The author clearly announces that "the commercialization of agriculture will be at the expense of those who can not compete." And assert that the agricultural growth driven by productivity improvements will certainly be accompanied by a major rural exodus to "urban areas rich in employment."
This confirms certain consequences of agribusiness development in Madagascar, namely:
- If both production models are allowed to develop under conditions of free competition, peasant family farming may gradually disappear because of unequal power relations
- This will result an inevitable exodus of rural populations to urban areas because agricultural companies will not provide as many jobs as peasant family farming. However, the supposition that urban areas in Madagascar are “rich in employment” seems optimistic at best.
Everything is still apparently to play for, and the article offers to polar visions of the future for Madagascar.
In one, agribusiness brings rapid enrichment of a minority of domestic and foreign investors. Strong mechanization and high productivity of agro-industry limits agricultural workers. This ultimately produces a company whose agricultural exports increase but the majority of the population becomes poorer, surviving through food aid and food imports of dubious quality.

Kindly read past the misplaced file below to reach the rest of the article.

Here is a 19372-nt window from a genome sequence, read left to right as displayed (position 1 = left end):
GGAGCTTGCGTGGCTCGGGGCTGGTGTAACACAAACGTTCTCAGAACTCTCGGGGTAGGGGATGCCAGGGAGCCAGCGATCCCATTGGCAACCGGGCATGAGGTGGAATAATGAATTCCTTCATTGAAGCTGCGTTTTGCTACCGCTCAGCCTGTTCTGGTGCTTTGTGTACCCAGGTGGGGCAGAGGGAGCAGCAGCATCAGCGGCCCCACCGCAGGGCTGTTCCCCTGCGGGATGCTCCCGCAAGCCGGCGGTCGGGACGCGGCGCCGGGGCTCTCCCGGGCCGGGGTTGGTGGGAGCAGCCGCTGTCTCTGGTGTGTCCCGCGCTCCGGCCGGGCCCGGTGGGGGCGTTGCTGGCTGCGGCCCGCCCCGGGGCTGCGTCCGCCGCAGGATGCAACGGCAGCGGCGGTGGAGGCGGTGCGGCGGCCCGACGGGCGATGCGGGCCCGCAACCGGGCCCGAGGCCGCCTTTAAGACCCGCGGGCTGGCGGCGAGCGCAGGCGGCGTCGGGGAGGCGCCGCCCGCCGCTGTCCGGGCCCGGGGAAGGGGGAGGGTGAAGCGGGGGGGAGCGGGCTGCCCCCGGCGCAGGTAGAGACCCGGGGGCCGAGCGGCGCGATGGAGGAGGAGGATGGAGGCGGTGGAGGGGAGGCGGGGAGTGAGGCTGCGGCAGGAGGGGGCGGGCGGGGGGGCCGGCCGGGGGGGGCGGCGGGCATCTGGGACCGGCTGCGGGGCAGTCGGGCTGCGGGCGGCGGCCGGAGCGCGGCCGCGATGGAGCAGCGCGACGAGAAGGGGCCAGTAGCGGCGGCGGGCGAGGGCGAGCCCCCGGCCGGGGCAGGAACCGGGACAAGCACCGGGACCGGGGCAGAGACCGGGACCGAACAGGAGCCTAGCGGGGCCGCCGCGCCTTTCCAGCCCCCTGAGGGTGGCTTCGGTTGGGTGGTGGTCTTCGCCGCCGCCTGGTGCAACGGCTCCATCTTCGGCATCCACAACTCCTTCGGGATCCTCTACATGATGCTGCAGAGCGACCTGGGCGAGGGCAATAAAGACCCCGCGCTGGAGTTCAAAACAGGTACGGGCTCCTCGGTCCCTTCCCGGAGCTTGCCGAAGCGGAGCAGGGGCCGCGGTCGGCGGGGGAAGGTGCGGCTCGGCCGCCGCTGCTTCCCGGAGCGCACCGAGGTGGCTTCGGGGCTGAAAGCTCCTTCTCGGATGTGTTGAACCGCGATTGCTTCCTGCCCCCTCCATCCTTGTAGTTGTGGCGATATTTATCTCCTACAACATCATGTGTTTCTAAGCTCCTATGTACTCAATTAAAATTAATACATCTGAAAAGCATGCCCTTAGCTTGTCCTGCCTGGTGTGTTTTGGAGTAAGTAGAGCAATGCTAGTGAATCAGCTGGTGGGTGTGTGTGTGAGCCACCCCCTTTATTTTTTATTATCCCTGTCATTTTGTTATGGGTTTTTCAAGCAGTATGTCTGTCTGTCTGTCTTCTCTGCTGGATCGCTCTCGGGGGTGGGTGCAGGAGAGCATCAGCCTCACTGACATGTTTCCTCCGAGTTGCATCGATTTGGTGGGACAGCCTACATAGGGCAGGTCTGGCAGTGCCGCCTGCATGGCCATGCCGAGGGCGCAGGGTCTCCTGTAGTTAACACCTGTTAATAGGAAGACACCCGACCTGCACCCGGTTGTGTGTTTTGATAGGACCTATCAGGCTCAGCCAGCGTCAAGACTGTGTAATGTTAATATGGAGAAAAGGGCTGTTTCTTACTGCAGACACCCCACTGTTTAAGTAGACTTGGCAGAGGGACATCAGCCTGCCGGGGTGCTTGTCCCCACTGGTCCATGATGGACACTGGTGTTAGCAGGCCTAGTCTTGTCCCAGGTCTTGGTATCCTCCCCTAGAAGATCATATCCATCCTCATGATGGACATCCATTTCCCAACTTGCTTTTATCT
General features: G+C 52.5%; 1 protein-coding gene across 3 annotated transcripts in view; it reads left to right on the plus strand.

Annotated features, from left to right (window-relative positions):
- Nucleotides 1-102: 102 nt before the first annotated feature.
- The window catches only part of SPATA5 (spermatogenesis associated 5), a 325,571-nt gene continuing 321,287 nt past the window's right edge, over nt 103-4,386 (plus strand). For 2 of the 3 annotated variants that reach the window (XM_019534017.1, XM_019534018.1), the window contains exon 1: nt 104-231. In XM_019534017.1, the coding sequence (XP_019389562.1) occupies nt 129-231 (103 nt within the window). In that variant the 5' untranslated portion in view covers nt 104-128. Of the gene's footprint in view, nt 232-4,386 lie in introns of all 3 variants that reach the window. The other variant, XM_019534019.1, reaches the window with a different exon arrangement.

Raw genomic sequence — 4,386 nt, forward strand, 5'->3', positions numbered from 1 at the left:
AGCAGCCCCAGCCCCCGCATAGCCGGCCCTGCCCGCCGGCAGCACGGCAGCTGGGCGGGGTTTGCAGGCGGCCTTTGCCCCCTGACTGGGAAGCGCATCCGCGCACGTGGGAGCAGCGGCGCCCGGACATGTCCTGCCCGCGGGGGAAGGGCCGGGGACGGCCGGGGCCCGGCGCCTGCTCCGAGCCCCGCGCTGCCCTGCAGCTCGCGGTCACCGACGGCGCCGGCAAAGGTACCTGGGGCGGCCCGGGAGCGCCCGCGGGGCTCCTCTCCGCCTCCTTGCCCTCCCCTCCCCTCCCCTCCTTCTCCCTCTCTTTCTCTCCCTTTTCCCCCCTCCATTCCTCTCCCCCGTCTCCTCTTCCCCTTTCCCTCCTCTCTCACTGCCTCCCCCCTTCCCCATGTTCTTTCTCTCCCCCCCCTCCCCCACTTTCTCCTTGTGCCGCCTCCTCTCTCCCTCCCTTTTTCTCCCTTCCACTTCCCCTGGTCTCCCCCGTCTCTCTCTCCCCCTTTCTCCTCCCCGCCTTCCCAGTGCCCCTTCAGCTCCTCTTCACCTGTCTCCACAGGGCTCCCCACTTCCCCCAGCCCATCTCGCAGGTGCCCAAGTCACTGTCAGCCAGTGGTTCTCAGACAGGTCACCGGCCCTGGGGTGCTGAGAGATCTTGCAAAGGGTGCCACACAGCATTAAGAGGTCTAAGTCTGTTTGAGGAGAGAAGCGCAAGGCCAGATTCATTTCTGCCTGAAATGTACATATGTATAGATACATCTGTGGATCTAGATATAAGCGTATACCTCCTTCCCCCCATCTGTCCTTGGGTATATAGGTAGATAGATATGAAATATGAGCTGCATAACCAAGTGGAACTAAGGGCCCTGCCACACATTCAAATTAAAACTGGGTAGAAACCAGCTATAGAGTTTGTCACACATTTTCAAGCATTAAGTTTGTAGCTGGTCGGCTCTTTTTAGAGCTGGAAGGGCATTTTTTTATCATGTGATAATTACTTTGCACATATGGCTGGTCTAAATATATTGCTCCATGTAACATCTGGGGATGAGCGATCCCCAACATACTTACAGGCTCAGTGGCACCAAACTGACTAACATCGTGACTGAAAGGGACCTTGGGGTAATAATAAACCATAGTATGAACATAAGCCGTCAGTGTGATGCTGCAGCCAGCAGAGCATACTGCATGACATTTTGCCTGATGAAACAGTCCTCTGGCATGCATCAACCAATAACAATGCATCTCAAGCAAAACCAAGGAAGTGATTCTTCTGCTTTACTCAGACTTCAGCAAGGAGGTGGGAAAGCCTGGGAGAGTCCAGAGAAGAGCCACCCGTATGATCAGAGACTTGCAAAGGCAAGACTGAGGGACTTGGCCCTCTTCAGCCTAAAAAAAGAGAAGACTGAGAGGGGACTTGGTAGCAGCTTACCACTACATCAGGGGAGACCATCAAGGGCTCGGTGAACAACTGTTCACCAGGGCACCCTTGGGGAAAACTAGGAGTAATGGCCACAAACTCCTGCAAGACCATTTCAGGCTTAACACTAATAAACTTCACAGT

In the other, the country chooses to focus on smallholder family farming policy, securing farmers' access to land and water and facilitating the availability of inputs and small equipment. Modern ecological agricultural techniques are chosen that are aimed at increasing local production and ensuring adequate food for all members of each rural and urban family, without exposure to global market fluctuations. In this vision, a more equitable distribution of wealth is achieved, and export surpluses are still possible.
Put like this, the choice is pretty simple. The danger lies in MAdagascar’s fragile political situation and the lack of a coherent and realistic agricultural policy.
Pambazuka promises further pieces exploring other arguments to support the choices presented in this article: watch this space.